Asia Defense

A New Chinese Buoy Is Causing Concern in Japan

Recent Features

Asia Defense | Security | East Asia

A New Chinese Buoy Is Causing Concern in Japan

Tokyo says a Chinese ship placed a small buoy in the Shikoku Basin along Japan’s southern continental shelf. Beijing says it is for tsunami observation.

A New Chinese Buoy Is Causing Concern in Japan
Credit: Pixabay

On July 5, Japan’s Chief Cabinet Secretary Hayashi acknowledged China’s placement of a small buoy in the Shikoku Basin along Japan’s southern continental shelf and north of Okinotorishima (沖ノ鳥島, also known as Parece Vela). Hayashi also indicated that China did not notify Japan of the buoy’s installment and called the lack of communication “regrettable.”

Okinotorishima, strategically positioned in the Philippine Sea approximately 875 nautical miles southwest of Tokyo, is of territorial importance to Japan. Tokyo asserts Okinotorishima as a historically established island and Japan’s southernmost point. The assertion greatly expands Japan’s continental shelf and Exclusive Economic Zone (EEZ). 

China and South Korea do not accept this demarcation. Since 2004, China has persistently challenged Okinotorishima as an island, arguing it is a rock and, therefore, not a maritime boundary base point. China has backed its challenge with frequent oceanographic surveys and military exercises in the area without Japan’s consent. Like these activities, Tokyo could perceive the Shikoku Basin buoy as potentially undermining Japan’s maritime interests.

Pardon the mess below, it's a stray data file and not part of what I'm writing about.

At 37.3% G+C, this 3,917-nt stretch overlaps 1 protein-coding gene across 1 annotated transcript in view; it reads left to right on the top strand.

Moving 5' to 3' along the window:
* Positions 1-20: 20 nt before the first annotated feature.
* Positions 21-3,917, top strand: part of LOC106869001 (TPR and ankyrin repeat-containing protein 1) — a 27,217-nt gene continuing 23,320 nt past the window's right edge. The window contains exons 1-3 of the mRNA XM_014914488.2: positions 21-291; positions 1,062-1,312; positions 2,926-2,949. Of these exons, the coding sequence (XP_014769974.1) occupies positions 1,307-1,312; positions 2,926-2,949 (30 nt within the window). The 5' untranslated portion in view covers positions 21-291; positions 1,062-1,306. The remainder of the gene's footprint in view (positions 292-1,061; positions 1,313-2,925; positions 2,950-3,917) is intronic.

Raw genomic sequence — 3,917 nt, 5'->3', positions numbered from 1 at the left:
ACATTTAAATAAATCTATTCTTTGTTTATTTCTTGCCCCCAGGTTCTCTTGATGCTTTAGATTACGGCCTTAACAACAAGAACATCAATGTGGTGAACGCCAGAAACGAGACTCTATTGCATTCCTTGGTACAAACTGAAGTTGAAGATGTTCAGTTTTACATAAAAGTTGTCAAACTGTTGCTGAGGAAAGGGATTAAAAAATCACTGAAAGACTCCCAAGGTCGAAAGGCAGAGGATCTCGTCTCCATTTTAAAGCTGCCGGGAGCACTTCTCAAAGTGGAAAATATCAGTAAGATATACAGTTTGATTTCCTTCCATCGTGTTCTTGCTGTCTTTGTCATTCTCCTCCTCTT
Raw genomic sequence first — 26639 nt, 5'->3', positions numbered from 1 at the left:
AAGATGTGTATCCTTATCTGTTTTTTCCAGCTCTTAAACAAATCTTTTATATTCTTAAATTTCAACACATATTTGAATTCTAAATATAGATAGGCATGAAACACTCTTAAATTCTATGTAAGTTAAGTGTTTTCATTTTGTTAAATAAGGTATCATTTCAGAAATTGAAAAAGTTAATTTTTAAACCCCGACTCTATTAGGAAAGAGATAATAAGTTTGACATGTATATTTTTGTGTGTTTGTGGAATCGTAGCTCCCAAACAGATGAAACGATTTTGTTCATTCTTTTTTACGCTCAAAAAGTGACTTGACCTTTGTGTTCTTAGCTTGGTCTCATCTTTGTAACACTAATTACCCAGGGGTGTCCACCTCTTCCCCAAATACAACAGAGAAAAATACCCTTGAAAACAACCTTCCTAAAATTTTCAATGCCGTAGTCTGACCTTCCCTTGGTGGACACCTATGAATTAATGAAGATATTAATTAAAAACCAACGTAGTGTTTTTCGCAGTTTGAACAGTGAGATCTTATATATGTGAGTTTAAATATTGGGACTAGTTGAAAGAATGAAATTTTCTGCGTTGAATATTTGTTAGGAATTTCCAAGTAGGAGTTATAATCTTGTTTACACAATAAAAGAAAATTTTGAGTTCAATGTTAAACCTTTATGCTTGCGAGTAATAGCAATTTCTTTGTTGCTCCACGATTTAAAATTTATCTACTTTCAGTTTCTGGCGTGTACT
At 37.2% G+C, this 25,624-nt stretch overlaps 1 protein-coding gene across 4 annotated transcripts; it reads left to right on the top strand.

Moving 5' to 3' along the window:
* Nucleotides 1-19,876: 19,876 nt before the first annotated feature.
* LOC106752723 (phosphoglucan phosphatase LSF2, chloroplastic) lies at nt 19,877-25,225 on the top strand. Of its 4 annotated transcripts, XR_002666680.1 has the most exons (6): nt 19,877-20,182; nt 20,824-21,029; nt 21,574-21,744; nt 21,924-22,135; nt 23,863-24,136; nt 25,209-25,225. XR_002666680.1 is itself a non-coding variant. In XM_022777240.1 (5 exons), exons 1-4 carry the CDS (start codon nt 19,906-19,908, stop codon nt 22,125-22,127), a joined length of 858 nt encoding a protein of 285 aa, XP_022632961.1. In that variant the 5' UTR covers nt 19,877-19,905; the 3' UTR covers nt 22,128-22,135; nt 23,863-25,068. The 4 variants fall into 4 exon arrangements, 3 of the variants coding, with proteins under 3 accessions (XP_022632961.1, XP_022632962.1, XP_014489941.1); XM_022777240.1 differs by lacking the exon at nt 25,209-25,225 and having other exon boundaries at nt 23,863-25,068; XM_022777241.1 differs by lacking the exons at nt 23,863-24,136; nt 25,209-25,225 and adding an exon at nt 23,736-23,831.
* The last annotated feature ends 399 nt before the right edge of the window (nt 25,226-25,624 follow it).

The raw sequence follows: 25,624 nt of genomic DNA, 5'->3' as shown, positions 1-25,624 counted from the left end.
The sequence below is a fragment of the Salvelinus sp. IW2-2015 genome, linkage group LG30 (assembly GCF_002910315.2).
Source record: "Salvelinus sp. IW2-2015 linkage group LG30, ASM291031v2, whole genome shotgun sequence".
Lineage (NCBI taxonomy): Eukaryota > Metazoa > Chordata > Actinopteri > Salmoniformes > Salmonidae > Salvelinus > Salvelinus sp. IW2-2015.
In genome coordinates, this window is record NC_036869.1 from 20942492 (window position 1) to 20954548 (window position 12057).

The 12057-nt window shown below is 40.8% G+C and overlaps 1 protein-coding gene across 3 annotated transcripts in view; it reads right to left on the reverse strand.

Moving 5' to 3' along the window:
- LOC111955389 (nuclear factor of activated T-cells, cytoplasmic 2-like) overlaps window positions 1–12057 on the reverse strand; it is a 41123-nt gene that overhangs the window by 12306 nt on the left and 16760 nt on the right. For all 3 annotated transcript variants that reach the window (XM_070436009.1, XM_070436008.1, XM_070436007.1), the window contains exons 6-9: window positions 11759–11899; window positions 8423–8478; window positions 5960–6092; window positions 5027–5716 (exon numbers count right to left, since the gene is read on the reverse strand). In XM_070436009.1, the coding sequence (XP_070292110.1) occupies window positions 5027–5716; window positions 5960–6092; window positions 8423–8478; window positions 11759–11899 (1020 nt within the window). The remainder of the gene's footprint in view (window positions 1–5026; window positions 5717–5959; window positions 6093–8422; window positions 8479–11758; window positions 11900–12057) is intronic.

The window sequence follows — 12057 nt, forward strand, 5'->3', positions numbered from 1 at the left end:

Japan’s acknowledgement of the buoy came after a Yomiuri Shimbun article indicated the Chinese oceanographic ship Xiang Yang Hong 22 had departed Shanghai on June 5, sailed through the Osumi Strait, and then deployed the buoy in mid-June. 

In response to Tokyo’s queries about the Shikoku Basin buoy, Beijing indicated that the buoy is for tsunami observation and does not infringe on Japan’s sovereign rights.

If true, China can conduct such oceanographic surveys within the Shikoku Basin in the upper waters of the continental shelf outside the Japanese EEZ without Tokyo’s consent per the United Nations Convention on the Law of the Sea (UNCLOS). However, Beijing cannot utilize the buoy for seabed exploration as this likely violates UNCLOS. Japan’s claims allow it to exercise sovereign rights to explore the seabed and exploit resources in this area.

Japan is currently analyzing the buoy and its installation, but the growing concern is palpable.

Last July, the same Xiang Yang Hong 22 installed a 10-meter-diameter China Ocean Survey Buoy 43 nautical miles northwest of Senkaku’s Uotsuri Island in Japan’s EEZ. Despite Tokyo’s frequent requests for immediate removal, the Senkaku buoy remains. China claims the buoy was initially placed near the Yangtze River estuary and drifted away due to technical failure. Despite the claim of technical failure, Chinese researchers have published at least four academic papers based on the Senkaku buoy’s observation data. Some Japanese are concerned that this research will aid China in establishing jurisdiction over waters around the Senkaku Islands. 

The possibility of China installing more buoys in Japan’s EEZ is a potential threat that strengthens the calls for Japanese vigilance and monitoring, underscoring the urgent need for proactive measures.